Sprawled along the edge of a giant coastal wetlands area, John F. Kennedy International Airport shares airspace with thousands of birds — many of which wind up as carcasses on the runways after colliding with aircraft.
For the aircraft, the results range from minor to serious.
Federal Aviation Administration data released Friday say the Queens airport has had the most bird incidents with serious damage this decade. The issue has received greater attention since a pilot successfully landed his US Airways Inc. jet in the Hudson River after hitting a flock of birds on takeoff from nearby LaGuardia Airport.
The Port Authority of New York and New Jersey, which operates Kennedy, LaGuardia and Newark (N.J.) Liberty International Airport, says it has an "aggressive wildlife management program" that includes disrupting birds' habitats, scaring them with fireworks and even shooting thousands of them each year.
The FAA did not say whether any of the 30 bird mishaps at Kennedy this decade had resulted in human deaths or injuries or to many aircraft being disabled. The Port Authority said aviation experts didn't recall any such incident in recent years.
The Kennedy wetlands area, the Jamaica Bay Wildlife Refuge, is one of the largest urban bird sanctuaries in the eastern United States, a 9,000-acre stretch of small islands, salt marshes, fields and forest. It's part of the Gateway National Recreation Area.
Wildlife experts say it's home to more than 325 species of birds, some of them year-round residents and others migratory travelers along the Atlantic Flyway.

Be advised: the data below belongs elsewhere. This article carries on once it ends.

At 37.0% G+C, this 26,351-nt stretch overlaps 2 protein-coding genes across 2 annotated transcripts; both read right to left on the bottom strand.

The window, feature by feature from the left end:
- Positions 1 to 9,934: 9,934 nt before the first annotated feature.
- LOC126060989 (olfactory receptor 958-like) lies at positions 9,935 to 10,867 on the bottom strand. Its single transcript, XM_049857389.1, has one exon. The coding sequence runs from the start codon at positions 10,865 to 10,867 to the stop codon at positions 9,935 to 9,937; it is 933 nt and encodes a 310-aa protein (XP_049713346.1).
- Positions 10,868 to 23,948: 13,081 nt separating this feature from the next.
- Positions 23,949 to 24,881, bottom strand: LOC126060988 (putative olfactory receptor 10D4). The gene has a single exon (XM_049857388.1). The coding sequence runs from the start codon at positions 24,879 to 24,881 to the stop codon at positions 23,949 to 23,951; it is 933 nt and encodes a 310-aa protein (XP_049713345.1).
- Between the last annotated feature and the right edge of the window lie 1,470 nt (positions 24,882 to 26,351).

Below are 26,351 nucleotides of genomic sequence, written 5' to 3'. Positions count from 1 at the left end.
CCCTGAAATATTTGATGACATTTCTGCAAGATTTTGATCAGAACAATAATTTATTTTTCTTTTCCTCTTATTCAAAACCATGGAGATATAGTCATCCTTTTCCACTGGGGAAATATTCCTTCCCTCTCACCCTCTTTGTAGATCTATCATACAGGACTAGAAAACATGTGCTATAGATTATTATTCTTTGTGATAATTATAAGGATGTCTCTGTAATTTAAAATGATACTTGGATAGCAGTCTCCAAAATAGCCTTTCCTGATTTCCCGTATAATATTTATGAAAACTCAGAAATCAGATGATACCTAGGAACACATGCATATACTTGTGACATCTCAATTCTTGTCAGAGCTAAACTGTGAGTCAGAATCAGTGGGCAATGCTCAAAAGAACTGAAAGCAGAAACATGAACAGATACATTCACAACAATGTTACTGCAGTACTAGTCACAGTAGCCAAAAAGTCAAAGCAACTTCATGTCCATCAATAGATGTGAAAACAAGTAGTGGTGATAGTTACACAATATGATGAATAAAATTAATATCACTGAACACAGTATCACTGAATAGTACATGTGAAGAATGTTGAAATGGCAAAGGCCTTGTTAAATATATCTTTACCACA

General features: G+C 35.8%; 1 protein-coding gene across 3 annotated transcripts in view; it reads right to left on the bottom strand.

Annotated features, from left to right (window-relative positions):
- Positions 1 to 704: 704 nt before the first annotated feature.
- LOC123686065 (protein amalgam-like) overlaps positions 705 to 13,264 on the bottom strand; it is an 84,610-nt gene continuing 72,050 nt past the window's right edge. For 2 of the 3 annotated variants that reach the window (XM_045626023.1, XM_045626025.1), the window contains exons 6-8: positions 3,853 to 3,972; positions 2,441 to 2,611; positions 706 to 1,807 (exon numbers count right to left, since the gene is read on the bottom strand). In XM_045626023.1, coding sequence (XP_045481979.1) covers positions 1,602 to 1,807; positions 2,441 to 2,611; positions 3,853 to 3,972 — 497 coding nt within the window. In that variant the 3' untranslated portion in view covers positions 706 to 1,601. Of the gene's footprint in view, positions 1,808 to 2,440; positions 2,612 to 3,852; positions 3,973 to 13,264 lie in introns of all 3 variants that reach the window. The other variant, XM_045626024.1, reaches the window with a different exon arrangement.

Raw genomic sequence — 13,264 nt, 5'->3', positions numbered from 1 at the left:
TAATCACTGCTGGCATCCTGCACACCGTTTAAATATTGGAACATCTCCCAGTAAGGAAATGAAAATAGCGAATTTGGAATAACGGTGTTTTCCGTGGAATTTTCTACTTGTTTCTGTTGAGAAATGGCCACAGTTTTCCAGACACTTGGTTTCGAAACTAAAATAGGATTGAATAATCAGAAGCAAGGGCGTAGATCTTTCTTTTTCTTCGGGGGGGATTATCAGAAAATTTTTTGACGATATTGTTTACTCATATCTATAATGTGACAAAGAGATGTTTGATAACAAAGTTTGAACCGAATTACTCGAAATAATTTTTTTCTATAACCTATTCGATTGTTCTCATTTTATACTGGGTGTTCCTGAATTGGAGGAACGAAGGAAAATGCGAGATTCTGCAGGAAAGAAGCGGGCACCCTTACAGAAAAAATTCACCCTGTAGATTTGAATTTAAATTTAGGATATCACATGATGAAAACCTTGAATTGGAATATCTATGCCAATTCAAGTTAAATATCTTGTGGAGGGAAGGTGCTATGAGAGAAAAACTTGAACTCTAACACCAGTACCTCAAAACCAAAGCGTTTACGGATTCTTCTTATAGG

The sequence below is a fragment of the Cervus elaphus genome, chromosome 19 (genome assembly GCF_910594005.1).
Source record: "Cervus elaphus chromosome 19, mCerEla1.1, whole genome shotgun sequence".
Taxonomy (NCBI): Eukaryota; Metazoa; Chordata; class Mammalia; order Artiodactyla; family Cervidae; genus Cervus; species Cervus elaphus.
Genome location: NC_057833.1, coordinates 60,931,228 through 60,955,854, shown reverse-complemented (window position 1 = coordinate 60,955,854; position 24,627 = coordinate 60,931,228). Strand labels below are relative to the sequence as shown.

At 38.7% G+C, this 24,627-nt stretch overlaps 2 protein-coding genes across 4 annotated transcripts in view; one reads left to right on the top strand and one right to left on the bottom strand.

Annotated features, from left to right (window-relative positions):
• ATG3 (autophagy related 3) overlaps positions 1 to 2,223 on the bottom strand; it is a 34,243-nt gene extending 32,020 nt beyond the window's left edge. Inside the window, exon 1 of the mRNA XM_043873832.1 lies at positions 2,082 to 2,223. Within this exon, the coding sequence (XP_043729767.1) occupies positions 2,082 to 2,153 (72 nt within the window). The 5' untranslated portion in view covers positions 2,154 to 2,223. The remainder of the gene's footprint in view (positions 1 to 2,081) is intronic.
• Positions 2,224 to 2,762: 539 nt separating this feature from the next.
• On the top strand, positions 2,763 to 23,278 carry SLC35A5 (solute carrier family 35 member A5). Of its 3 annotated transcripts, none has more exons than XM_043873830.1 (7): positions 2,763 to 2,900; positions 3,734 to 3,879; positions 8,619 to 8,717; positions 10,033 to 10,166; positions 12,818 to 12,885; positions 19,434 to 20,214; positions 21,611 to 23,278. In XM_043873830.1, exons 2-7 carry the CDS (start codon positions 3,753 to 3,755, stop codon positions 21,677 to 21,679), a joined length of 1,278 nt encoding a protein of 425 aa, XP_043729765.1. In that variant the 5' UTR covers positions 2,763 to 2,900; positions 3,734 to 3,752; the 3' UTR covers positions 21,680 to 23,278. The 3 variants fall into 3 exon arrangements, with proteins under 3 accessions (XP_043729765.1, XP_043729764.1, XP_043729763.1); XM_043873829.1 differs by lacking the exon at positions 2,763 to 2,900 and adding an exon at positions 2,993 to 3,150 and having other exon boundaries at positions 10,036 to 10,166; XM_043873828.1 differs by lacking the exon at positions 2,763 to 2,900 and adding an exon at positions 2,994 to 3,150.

The difficulty of bird control around Kennedy was underscored by a 2001 report, by four college professors and two National Park Service officials, saying that during the 1980s the airport had seen "exponential growth" of one species, the laughing gull, from 15 nests to about 7,900.
A shooting program between 1991 and 1998 wiped out 50,000 of the birds, the report said.
The airport with the second-most bird strikes was Sacramento (Calif.) International Airport, which sits in the middle of the Central Valley and lies along the Pacific Flyway, one of the most important bird migration routes in North America.
Earlier this month, a United Airlines flight bound for Chicago returned to the Sacramento airport after hitting a bird during takeoff. The plane was not damaged, and no one was injured.
Sacramento's problems are similar to New York's. Sacramento airport spokeswoman Gina Swankie said wildlife biologists patrol airport property but nearby bird habitat is beyond their control.
Each winter, millions of geese, swans, ducks, cranes, raptors and other birds cross the Central Valley on migration routes between Canada and Mexico.
The airport uses canons and pyrotechnics to keep birds away. Birds that are deemed immediate threats to aircraft can be shot.
John Morrison, who has been a pilot with Delta Air Lines Inc. for 20 years, said most bird strikes go unnoticed unless they're right on the plane's nose or affect the engines. Only twice has he been piloting jets when birds were sucked into the engine, both when he was in the Air Force before joining Delta.
"I've been doing this for 35 years," he said. "You know birds are out there, and you just watch for them."